Most gaming headsets put audio quality second to fancy features and looks; the ATH-ADG1x is quite the opposite. It has a relatively simple design with no big marketing features. It's clear that audio quality comes first. For my objective tests, I played a reference linear audio sweep up to 20 kHz and recorded the audio output with an SM57 microphone. I then analyzed the frequency response compared to the reference input (pictured below). Here we see the audio response from the ATH-ADG1x. It is generally flat with a peak around the low to mid split, a slight dip in the middle, another peak at the mid to high split, and finally a slight drop off at the very top towards the inaudible frequencies.
Here we have two other response curves for reference. The first is that of the ATH-AD900X which you will notice is very similar. The designs borrow heavily off of each other. The second is a cheap gaming headset that doesn't sound very good. Notice how it is much blockier with numerous peaks and troughs.
You will never get a completely flat response and you probably don't want one. The slight ups and downs make the music more enjoyable and less fatiguing to listen to. Standard gaming headphones have overemphasized lows and a harsh high end. They may sound good to some, but it's really nothing like what the audio was intended to sound like. The ATH-ADG1x, being an open-air design, doesn't have the low end rumble of other headphones. It is extremely punchy and bass hits are tight. The upper highs could get a little fatiguing though depending on the song but only after a few hours of intense listening. The soundstage was really wide. Most headphones make it feel like the sound is coming from a small point in the middle of your head. The ATH-ADG1x made it feel like the sound was coming from your entire head and around it. While overall it's not perfect, it's about as good as you're going to get from a gaming headset.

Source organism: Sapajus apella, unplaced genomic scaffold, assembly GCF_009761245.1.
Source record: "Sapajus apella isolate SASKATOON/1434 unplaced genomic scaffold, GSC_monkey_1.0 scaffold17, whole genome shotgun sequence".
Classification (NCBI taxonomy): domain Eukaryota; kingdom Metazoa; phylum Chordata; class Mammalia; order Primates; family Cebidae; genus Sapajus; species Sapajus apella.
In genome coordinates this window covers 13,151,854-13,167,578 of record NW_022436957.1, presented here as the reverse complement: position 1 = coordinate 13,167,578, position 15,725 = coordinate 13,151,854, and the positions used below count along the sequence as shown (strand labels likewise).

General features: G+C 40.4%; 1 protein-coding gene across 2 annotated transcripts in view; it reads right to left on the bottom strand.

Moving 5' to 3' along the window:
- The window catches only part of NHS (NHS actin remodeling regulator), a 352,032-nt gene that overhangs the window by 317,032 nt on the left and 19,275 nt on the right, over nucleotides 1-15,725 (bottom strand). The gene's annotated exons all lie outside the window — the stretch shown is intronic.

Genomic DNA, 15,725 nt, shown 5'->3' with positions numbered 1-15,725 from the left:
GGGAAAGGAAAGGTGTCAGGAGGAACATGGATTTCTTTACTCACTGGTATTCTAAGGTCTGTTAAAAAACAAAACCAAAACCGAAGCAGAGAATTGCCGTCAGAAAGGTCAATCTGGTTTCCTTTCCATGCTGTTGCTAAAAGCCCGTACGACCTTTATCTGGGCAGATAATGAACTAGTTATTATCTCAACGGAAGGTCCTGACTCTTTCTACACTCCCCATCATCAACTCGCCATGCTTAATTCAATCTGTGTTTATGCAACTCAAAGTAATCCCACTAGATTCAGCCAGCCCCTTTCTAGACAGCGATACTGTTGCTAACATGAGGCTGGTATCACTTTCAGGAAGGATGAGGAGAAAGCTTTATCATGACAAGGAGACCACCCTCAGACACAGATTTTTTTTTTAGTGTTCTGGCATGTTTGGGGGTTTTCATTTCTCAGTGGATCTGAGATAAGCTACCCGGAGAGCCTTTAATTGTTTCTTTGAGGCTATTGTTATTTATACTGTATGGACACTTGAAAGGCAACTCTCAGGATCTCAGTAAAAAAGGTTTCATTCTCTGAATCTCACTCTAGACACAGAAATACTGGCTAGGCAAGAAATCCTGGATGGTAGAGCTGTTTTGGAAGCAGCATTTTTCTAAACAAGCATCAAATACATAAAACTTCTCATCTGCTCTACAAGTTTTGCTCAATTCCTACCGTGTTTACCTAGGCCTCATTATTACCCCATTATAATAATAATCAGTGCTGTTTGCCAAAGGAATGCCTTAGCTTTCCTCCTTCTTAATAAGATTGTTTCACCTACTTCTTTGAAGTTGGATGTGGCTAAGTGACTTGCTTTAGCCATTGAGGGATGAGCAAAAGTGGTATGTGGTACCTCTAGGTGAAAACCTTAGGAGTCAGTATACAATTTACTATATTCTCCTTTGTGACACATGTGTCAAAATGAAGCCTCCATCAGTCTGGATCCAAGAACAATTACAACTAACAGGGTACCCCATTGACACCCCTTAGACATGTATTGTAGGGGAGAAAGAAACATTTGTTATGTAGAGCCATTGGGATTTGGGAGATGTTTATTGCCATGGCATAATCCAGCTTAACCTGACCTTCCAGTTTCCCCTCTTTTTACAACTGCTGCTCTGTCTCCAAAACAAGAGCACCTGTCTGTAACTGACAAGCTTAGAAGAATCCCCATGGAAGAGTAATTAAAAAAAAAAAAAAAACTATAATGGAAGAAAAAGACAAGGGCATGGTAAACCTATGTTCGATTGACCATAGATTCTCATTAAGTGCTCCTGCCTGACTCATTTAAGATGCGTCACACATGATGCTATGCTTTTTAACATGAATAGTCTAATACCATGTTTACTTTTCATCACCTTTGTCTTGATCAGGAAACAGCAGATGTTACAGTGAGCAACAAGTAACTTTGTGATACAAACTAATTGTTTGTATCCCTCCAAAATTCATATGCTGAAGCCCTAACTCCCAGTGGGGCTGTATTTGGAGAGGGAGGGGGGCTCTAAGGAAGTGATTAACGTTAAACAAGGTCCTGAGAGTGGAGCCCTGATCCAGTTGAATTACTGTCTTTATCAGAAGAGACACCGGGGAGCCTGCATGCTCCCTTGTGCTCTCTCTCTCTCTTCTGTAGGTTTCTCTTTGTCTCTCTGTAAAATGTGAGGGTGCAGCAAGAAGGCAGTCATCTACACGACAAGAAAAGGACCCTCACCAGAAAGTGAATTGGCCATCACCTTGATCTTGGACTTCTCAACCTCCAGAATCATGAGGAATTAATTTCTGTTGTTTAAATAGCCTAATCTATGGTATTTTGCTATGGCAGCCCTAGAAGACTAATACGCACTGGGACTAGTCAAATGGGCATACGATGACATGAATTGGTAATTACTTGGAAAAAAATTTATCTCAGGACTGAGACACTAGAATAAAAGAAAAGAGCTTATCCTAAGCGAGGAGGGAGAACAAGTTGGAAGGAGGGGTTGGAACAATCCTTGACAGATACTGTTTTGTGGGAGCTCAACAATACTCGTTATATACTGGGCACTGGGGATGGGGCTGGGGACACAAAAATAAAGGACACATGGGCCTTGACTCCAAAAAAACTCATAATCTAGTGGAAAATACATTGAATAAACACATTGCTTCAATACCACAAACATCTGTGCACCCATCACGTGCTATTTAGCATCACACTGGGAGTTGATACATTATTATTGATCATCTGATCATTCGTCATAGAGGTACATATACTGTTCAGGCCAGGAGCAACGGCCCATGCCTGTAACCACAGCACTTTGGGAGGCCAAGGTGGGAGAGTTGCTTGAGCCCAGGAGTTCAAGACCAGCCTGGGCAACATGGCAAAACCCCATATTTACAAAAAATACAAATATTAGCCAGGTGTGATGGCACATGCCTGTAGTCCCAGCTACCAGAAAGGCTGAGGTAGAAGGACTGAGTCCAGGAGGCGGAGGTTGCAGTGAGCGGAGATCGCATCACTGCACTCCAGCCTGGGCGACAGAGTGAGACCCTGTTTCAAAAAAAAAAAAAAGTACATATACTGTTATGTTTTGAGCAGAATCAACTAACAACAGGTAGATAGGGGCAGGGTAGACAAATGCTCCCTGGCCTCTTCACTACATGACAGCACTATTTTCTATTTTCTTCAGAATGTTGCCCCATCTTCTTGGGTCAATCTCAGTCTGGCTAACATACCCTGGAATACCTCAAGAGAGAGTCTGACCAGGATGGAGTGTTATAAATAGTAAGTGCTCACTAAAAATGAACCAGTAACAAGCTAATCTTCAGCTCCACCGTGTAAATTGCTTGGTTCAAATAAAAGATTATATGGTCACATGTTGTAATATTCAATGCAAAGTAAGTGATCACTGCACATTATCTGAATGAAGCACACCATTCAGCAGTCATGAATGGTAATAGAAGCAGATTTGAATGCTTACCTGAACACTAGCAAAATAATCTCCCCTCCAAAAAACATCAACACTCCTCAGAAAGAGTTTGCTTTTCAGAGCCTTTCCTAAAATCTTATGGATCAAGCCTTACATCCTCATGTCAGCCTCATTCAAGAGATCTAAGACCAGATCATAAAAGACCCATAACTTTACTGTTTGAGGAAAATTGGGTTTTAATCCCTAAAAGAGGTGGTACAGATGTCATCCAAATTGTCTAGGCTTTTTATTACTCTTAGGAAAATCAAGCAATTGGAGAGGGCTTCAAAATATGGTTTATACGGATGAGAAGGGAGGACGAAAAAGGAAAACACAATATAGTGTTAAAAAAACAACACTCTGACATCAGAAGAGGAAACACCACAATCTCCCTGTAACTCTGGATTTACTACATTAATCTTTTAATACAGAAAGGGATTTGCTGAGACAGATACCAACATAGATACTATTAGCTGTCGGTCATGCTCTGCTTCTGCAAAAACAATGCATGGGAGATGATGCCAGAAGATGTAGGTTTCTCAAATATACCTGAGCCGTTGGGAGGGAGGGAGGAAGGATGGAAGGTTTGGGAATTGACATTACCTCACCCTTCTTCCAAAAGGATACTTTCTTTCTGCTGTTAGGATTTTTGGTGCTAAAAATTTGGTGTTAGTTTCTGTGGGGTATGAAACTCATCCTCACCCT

The ATH-ADG1x from Audio-Technica is at a bit of a difficult place in the market. It's a wonderful headset for gaming with great sound quality, an impressive microphone, and good comfort. That being said, the price does come as a bit of a letdown. At over $250 and with very few included accessories, it may be out of the range of many consumers. For those looking to save money but not willing to sacrifice on audio quality, I would recommend purchasing some $150 audiophile grade headphones and a $20 clip on microphone. While you can't beat the convenience factor of the ATH-ADG1x, this may be more appealing to the budget conscious shopper. The ATH-ADG1x is the best gaming headset I've ever heard, but you are paying for it. If you have the money and an ear for quality, I would definitely pick one up. If you'd rather spend your money on another part of your setup, there are still some good options.